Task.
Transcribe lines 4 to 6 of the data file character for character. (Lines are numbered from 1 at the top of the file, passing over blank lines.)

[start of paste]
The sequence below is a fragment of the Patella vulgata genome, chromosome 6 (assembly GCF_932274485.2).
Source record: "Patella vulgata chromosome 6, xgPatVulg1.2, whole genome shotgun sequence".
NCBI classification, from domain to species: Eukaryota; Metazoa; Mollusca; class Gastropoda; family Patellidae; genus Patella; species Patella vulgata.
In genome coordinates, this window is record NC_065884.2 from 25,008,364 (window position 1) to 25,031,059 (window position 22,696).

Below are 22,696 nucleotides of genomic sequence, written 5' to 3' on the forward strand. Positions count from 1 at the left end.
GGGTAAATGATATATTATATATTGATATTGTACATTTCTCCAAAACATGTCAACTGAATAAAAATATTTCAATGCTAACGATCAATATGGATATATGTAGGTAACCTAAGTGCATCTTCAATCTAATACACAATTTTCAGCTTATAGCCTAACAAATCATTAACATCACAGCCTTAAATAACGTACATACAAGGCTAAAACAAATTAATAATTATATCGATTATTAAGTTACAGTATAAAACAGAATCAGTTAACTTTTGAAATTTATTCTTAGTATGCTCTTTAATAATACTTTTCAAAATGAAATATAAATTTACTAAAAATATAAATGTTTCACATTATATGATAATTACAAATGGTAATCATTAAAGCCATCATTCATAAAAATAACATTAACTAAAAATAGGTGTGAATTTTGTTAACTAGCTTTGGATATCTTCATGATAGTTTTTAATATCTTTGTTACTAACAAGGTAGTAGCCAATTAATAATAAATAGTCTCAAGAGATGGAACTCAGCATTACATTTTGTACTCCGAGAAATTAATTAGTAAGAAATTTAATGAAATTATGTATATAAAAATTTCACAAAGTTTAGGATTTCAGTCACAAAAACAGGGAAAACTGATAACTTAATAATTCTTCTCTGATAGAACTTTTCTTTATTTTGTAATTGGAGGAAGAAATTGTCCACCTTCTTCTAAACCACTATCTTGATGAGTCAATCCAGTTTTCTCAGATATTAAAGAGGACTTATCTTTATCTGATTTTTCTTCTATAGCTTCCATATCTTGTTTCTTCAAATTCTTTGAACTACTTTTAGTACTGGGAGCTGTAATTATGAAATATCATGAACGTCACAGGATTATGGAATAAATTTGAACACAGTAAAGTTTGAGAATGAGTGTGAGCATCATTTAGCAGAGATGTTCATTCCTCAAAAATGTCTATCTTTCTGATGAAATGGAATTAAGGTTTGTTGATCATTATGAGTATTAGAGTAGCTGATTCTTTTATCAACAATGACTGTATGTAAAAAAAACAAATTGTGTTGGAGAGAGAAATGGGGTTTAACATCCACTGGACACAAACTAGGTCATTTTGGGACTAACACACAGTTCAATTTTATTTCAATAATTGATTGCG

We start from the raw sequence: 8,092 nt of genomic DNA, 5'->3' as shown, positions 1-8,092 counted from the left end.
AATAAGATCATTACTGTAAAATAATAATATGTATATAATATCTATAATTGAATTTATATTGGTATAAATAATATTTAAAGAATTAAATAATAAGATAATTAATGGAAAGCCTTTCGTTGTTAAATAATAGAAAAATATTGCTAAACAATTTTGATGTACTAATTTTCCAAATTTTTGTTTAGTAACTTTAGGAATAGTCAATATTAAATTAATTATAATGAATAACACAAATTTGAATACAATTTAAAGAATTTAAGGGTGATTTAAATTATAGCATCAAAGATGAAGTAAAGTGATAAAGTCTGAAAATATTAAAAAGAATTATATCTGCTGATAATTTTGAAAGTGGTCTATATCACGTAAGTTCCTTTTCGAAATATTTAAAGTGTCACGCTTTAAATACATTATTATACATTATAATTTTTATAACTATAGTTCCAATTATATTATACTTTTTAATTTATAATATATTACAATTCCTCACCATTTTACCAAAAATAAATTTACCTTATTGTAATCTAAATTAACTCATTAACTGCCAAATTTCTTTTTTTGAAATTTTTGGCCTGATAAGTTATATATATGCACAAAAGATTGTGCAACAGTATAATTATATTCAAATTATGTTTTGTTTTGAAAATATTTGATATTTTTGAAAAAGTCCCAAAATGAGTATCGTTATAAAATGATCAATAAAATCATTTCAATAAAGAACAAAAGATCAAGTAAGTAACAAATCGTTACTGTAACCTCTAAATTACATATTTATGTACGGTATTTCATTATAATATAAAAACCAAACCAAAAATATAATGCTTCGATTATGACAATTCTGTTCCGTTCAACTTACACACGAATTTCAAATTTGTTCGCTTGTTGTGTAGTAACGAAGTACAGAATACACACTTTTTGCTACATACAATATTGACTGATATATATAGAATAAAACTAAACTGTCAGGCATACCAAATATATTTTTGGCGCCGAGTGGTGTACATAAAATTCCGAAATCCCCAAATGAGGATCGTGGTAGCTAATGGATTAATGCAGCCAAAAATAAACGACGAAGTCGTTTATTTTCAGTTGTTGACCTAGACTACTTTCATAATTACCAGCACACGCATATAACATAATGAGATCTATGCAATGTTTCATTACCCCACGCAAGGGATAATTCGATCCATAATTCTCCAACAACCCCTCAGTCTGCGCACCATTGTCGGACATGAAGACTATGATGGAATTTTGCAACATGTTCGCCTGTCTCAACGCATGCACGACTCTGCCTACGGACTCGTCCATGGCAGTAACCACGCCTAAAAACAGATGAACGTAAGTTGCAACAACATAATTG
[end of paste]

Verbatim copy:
In genome coordinates, this window is record NC_065884.2 from 25,008,364 (window position 1) to 25,031,059 (window position 22,696).

Below are 22,696 nucleotides of genomic sequence, written 5' to 3' on the forward strand. Positions count from 1 at the left end.
GGGTAAATGATATATTATATATTGATATTGTACATTTCTCCAAAACATGTCAACTGAATAAAAATATTTCAATGCTAACGATCAATATGGATATATGTAGGTAACCTAAGTGCATCTTCAATCTAATACACAATTTTCAGCTTATAGCCTAACAAATCATTAACATCACAGCCTTAAATAACGTACATACAAGGCTAAAACAAATTAATAATTATATCGATTATTAAGTTACAGTATAAAACAGAATCAGTTAACTTTTGAAATTTATTCTTAGTATGCTCTTTAATAATACTTTTCAAAATGAAATATAAATTTACTAAAAATATAAATGTTTCACATTATATGATAATTACAAATGGTAATCATTAAAGCCATCATTCATAAAAATAACATTAACTAAAAATAGGTGTGAATTTTGTTAACTAGCTTTGGATATCTTCATGATAGTTTTTAATATCTTTGTTACTAACAAGGTAGTAGCCAATTAATAATAAATAGTCTCAAGAGATGGAACTCAGCATTACATTTTGTACTCCGAGAAATTAATTAGTAAGAAATTTAATGAAATTATGTATATAAAAATTTCACAAAGTTTAGGATTTCAGTCACAAAAACAGGGAAAACTGATAACTTAATAATTCTTCTCTGATAGAACTTTTCTTTATTTTGTAATTGGAGGAAGAAATTGTCCACCTTCTTCTAAACCACTATCTTGATGAGTCAATCCAGTTTTCTCAGATATTAAAGAGGACTTATCTTTATCTGATTTTTCTTCTATAGCTTCCATATCTTGTTTCTTCAAATTCTTTGAACTACTTTTAGTACTGGGAGCTGTAATTATGAAATATCATGAACGTCACAGGATTATGGAATAAATTTGAACACAGTAAAGTTTGAGAATGAGTGTGAGCATCATTTAGCAGAGATGTTCATTCCTCAAAAATGTCTATCTTTCTGATGAAATGGAATTAAGGTTTGTTGATCATTATGAGTATTAGAGTAGCTGATTCTTTTATCAACAATGACTGTATGTAAAAAAAACAAATTGTGTTGGAGAGAGAAATGGGGTTTAACATCCACTGGACACAAACTAGGTCATTTTGGGACTAACACACAGTTCAATTTTATTTCAATAATTGATTGCG